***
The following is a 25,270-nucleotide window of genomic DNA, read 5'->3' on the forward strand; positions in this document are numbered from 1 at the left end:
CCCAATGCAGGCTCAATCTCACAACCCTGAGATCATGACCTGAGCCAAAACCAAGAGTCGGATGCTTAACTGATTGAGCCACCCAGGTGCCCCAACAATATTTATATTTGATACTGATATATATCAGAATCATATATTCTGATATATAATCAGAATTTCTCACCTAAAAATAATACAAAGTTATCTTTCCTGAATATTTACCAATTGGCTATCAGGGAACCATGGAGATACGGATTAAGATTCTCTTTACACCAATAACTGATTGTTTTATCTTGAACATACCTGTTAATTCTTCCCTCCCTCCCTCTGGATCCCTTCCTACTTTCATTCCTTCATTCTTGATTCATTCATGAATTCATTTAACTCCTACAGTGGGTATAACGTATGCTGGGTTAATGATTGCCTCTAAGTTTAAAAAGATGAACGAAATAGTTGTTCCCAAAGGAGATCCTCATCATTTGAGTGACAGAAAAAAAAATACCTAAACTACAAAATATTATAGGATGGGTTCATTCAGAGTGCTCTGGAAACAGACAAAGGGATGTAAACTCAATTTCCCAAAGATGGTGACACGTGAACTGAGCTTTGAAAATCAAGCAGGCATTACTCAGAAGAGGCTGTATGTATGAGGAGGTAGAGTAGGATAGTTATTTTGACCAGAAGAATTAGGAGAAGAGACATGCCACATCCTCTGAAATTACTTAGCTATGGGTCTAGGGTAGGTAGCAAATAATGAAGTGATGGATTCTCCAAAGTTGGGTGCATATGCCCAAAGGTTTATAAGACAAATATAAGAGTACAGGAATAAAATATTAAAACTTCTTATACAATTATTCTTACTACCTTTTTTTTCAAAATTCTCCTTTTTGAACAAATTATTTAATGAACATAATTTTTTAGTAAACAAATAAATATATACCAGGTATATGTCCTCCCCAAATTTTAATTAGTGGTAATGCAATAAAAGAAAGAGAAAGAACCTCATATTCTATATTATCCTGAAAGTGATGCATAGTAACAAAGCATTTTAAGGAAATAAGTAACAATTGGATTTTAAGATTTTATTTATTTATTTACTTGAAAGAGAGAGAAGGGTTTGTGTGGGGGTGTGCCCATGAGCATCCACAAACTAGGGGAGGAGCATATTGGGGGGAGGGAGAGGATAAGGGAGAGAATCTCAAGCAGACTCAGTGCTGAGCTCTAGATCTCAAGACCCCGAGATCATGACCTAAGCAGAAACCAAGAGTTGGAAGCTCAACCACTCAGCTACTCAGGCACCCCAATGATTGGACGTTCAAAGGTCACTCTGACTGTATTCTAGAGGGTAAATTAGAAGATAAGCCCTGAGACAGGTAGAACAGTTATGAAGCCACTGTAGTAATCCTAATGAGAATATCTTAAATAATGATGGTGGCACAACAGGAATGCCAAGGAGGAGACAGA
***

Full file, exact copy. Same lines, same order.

The following is a 25,270-nucleotide window of genomic DNA, read 5'->3' on the forward strand; positions in this document are numbered from 1 at the left end:
CCCAATGCAGGCTCAATCTCACAACCCTGAGATCATGACCTGAGCCAAAACCAAGAGTCGGATGCTTAACTGATTGAGCCACCCAGGTGCCCCAACAATATTTATATTTGATACTGATATATATCAGAATCATATATTCTGATATATAATCAGAATTTCTCACCTAAAAATAATACAAAGTTATCTTTCCTGAATATTTACCAATTGGCTATCAGGGAACCATGGAGATACGGATTAAGATTCTCTTTACACCAATAACTGATTGTTTTATCTTGAACATACCTGTTAATTCTTCCCTCCCTCCCTCTGGATCCCTTCCTACTTTCATTCCTTCATTCTTGATTCATTCATGAATTCATTTAACTCCTACAGTGGGTATAACGTATGCTGGGTTAATGATTGCCTCTAAGTTTAAAAAGATGAACGAAATAGTTGTTCCCAAAGGAGATCCTCATCATTTGAGTGACAGAAAAAAAAATACCTAAACTACAAAATATTATAGGATGGGTTCATTCAGAGTGCTCTGGAAACAGACAAAGGGATGTAAACTCAATTTCCCAAAGATGGTGACACGTGAACTGAGCTTTGAAAATCAAGCAGGCATTACTCAGAAGAGGCTGTATGTATGAGGAGGTAGAGTAGGATAGTTATTTTGACCAGAAGAATTAGGAGAAGAGACATGCCACATCCTCTGAAATTACTTAGCTATGGGTCTAGGGTAGGTAGCAAATAATGAAGTGATGGATTCTCCAAAGTTGGGTGCATATGCCCAAAGGTTTATAAGACAAATATAAGAGTACAGGAATAAAATATTAAAACTTCTTATACAATTATTCTTACTACCTTTTTTTTCAAAATTCTCCTTTTTGAACAAATTATTTAATGAACATAATTTTTTAGTAAACAAATAAATATATACCAGGTATATGTCCTCCCCAAATTTTAATTAGTGGTAATGCAATAAAAGAAAGAGAAAGAACCTCATATTCTATATTATCCTGAAAGTGATGCATAGTAACAAAGCATTTTAAGGAAATAAGTAACAATTGGATTTTAAGATTTTATTTATTTATTTACTTGAAAGAGAGAGAAGGGTTTGTGTGGGGGTGTGCCCATGAGCATCCACAAACTAGGGGAGGAGCATATTGGGGGGAGGGAGAGGATAAGGGAGAGAATCTCAAGCAGACTCAGTGCTGAGCTCTAGATCTCAAGACCCCGAGATCATGACCTAAGCAGAAACCAAGAGTTGGAAGCTCAACCACTCAGCTACTCAGGCACCCCAATGATTGGACGTTCAAAGGTCACTCTGACTGTATTCTAGAGGGTAAATTAGAAGATAAGCCCTGAGACAGGTAGAACAGTTATGAAGCCACTGTAGTAATCCTAATGAGAATATCTTAAATAATGATGGTGGCACAACAGGAATGCCAAGGAGGAGACAGA